Using a downrigger was a new experience for me, and it’s pretty cool.  For those unfamiliar, a downrigger generally consists of a horizontal arm and a cannonball connected to it by steel wire.  The line from your fishing rod is then “pinched” to the downrigger by a clip or “release”.  The design allows you to troll your lure or bait at a specific depth.  The hum of the downrigger wire as you slowly troll around (Dan calls this the mermaids singing), and the constant bend of the rod as it maintains connectivity with the downrigger ball was something to get used to.  At first, I found it difficult to tell the difference between the usual bounce of the rod and whether or not there was a fish at the bait, but once the real deal was on the line there were no further questions.

We were blessed with another beautiful day, and it wasn’t long before there was a fish on the line.  A “small” 17” Laker was the first catch of the day, and my first Lake Trout ever!  With the sun rising over the mountains in the background, aside from my presence in the photo, it was really quite the scene!  Within the next 15 minutes or so, I had landed 2 more 16-17” trout.  Unhappy with the size of the trout we were seeing here, Daniel elected to move us to another of his locations on the lake.  In a lake this size, Daniel really has a great sense of direction and knows the lake extremely well.  Using no GPS or visual markers, Dan is able to take you to exact locations of humps in the lake where the trout tend to be plentiful.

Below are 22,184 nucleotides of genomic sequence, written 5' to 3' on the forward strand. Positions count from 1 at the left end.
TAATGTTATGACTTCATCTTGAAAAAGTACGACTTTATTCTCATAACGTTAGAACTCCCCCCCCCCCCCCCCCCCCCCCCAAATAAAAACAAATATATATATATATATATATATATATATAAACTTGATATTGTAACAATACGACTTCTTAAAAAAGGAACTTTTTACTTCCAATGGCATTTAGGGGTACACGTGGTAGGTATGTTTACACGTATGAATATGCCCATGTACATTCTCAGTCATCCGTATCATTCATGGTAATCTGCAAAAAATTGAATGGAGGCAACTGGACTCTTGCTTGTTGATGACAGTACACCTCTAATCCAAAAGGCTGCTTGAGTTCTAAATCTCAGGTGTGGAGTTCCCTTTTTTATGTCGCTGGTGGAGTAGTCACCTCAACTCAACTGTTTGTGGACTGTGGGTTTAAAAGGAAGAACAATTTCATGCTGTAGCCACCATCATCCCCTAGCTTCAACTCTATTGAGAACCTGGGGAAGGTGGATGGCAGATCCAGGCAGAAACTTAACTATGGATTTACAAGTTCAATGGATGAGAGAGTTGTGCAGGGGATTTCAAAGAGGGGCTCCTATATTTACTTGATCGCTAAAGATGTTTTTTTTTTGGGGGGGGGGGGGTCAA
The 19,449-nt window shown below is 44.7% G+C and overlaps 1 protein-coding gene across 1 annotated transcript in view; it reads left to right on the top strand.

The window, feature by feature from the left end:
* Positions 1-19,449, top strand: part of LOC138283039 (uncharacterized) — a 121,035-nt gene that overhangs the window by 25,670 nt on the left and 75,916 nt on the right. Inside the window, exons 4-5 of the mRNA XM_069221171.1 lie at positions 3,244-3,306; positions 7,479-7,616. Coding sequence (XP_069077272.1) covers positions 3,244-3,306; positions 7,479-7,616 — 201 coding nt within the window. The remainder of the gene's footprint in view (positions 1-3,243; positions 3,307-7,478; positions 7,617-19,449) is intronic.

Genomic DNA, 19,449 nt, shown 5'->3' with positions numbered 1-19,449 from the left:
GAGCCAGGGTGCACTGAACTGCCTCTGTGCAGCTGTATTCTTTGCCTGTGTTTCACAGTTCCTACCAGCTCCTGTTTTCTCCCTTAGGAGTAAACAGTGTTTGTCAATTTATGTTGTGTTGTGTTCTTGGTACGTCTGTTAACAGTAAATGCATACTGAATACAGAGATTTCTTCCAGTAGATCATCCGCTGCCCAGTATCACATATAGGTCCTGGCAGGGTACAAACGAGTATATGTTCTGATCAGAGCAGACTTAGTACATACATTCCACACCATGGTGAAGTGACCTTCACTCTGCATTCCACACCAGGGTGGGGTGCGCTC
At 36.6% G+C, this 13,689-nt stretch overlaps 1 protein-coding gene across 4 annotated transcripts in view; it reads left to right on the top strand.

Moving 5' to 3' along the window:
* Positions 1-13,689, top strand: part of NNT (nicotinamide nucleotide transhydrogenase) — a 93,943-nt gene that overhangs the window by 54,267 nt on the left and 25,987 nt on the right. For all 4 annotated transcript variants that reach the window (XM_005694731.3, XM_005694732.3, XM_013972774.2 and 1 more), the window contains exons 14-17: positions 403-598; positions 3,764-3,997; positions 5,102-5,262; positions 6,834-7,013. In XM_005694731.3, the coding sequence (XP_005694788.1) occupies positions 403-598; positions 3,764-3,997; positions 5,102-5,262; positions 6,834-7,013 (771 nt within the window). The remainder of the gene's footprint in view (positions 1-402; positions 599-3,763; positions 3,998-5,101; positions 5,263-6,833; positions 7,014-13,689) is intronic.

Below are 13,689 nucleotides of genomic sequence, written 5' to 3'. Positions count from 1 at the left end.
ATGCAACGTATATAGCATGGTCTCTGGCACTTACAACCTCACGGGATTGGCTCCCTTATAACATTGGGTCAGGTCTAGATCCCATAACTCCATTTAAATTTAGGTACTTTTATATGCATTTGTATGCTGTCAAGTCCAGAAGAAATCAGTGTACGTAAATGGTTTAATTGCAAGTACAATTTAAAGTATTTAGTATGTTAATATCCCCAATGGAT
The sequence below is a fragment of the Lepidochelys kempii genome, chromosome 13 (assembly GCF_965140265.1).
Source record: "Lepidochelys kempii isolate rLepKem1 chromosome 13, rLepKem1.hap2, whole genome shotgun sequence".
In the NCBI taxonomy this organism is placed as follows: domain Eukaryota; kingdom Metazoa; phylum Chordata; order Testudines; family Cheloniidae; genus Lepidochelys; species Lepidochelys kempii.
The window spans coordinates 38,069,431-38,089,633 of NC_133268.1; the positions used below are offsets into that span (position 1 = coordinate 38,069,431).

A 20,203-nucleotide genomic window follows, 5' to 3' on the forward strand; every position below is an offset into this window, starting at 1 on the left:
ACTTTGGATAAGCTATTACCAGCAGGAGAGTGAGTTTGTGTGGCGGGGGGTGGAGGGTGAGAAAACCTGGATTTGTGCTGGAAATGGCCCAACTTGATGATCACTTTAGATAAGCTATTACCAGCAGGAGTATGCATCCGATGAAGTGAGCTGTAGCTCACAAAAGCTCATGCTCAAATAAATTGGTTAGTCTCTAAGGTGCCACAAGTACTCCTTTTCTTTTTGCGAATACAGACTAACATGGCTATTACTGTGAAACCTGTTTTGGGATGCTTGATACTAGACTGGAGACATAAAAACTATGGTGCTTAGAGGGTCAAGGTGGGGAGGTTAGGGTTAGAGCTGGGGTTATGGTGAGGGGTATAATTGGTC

Kourtney with her first Lake Trout

During this transition, Kourtney and I decided to change seats, as Dan mentioned that the back of the boat where I was seated generally catches far more fish than the front.  Wouldn’t you know it, within minutes of changing I caught an 18” trout from the front seat!  It wasn’t long though, and Kourtney finally managed to bring her first Lake trout aboard. 

When we had set out that morning, Daniel told us about his seagull friend, Ronald. Ronald is an enormous sea gull with a bright red spot on his beak.  Every day Ronald follows Daniel’s boat around the lake, knowing that sooner or later Dan is going to feed him.  Even this sea gull knows how to recognize the successful boat from the pretenders!

Throughout the morning, Daniel is quick with the jokes and happy to share with you tales and his extensive knowledge of the area.  A lifelong resident of Lac Baker, he knows his way around and knows the urban legends and enough anecdotes to keep you laughing and learning between fish.

After a few beautiful hours on the water, by 10:00am our final tally was 11 Lake Trout, with the largest being just a hair under 20”.  No monsters today, though Daniel showed us photos of a 30 pounder his client had caught only two days before!  Given the plentiful nature of the fish in the lake and the potential for giants, it should come as no surprise that we were already thinking about when we can return to fish with him again.

Ron the Seagull waiting for a meal

If you’re looking for a place to spend some time and catch some beautiful fish, you owe it to yourself to give Daniel a call or check out his website.  LacBakerFishing knows how to make sure you enjoy yourself, and will definitely put you on the fish.  From May 15th to September 15th each year, Daniel’s clients catch over 400 Lakers, and in 9 years of guiding he’s only had one afternoon in which he didn’t have success.  Don’t we all wish we could say that? 

Trust me, however, if you ever spend a summer evening in Lac Baker, it’s about a lot more than just the fishing. 

Daniel Ouellet can be reached by telephone at 506-992-9820 or via the web form which I used here: http://lacbakerfishing.com/en/

2015-07-29 08:40:05